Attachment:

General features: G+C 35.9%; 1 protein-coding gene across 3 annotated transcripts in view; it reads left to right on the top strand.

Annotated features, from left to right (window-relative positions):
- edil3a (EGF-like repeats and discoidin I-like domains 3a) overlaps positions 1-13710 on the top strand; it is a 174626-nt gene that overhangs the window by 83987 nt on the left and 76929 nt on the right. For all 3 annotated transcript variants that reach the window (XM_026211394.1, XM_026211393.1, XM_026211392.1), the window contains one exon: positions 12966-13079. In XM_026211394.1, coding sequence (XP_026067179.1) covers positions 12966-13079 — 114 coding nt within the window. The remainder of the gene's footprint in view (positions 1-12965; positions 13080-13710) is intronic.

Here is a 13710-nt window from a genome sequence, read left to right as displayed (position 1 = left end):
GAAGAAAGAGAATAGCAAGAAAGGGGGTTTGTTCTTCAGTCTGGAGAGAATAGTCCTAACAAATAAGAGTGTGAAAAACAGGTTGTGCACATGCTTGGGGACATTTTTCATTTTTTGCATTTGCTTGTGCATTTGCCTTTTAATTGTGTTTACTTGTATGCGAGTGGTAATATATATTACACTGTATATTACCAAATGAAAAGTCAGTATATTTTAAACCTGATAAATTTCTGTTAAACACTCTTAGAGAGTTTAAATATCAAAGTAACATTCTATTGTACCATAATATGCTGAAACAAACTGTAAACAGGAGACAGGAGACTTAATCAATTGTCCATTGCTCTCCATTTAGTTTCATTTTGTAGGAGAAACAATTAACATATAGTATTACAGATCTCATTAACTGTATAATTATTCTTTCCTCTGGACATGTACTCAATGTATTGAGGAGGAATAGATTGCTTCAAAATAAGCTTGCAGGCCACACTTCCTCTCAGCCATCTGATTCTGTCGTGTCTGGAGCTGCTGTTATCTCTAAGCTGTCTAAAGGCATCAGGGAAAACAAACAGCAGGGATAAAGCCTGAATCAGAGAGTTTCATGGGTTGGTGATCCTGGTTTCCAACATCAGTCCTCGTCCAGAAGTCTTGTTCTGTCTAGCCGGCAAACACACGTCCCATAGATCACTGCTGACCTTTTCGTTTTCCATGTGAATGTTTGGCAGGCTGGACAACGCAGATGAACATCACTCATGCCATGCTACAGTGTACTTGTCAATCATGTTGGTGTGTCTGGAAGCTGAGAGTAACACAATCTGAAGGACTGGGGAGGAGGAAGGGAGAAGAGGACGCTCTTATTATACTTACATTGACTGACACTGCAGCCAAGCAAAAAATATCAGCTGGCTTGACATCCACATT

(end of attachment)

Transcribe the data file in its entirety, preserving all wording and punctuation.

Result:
General features: G+C 35.9%; 1 protein-coding gene across 3 annotated transcripts in view; it reads left to right on the top strand.

Annotated features, from left to right (window-relative positions):
- edil3a (EGF-like repeats and discoidin I-like domains 3a) overlaps positions 1-13710 on the top strand; it is a 174626-nt gene that overhangs the window by 83987 nt on the left and 76929 nt on the right. For all 3 annotated transcript variants that reach the window (XM_026211394.1, XM_026211393.1, XM_026211392.1), the window contains one exon: positions 12966-13079. In XM_026211394.1, coding sequence (XP_026067179.1) covers positions 12966-13079 — 114 coding nt within the window. The remainder of the gene's footprint in view (positions 1-12965; positions 13080-13710) is intronic.

Here is a 13710-nt window from a genome sequence, read left to right as displayed (position 1 = left end):
GAAGAAAGAGAATAGCAAGAAAGGGGGTTTGTTCTTCAGTCTGGAGAGAATAGTCCTAACAAATAAGAGTGTGAAAAACAGGTTGTGCACATGCTTGGGGACATTTTTCATTTTTTGCATTTGCTTGTGCATTTGCCTTTTAATTGTGTTTACTTGTATGCGAGTGGTAATATATATTACACTGTATATTACCAAATGAAAAGTCAGTATATTTTAAACCTGATAAATTTCTGTTAAACACTCTTAGAGAGTTTAAATATCAAAGTAACATTCTATTGTACCATAATATGCTGAAACAAACTGTAAACAGGAGACAGGAGACTTAATCAATTGTCCATTGCTCTCCATTTAGTTTCATTTTGTAGGAGAAACAATTAACATATAGTATTACAGATCTCATTAACTGTATAATTATTCTTTCCTCTGGACATGTACTCAATGTATTGAGGAGGAATAGATTGCTTCAAAATAAGCTTGCAGGCCACACTTCCTCTCAGCCATCTGATTCTGTCGTGTCTGGAGCTGCTGTTATCTCTAAGCTGTCTAAAGGCATCAGGGAAAACAAACAGCAGGGATAAAGCCTGAATCAGAGAGTTTCATGGGTTGGTGATCCTGGTTTCCAACATCAGTCCTCGTCCAGAAGTCTTGTTCTGTCTAGCCGGCAAACACACGTCCCATAGATCACTGCTGACCTTTTCGTTTTCCATGTGAATGTTTGGCAGGCTGGACAACGCAGATGAACATCACTCATGCCATGCTACAGTGTACTTGTCAATCATGTTGGTGTGTCTGGAAGCTGAGAGTAACACAATCTGAAGGACTGGGGAGGAGGAAGGGAGAAGAGGACGCTCTTATTATACTTACATTGACTGACACTGCAGCCAAGCAAAAAATATCAGCTGGCTTGACATCCACATT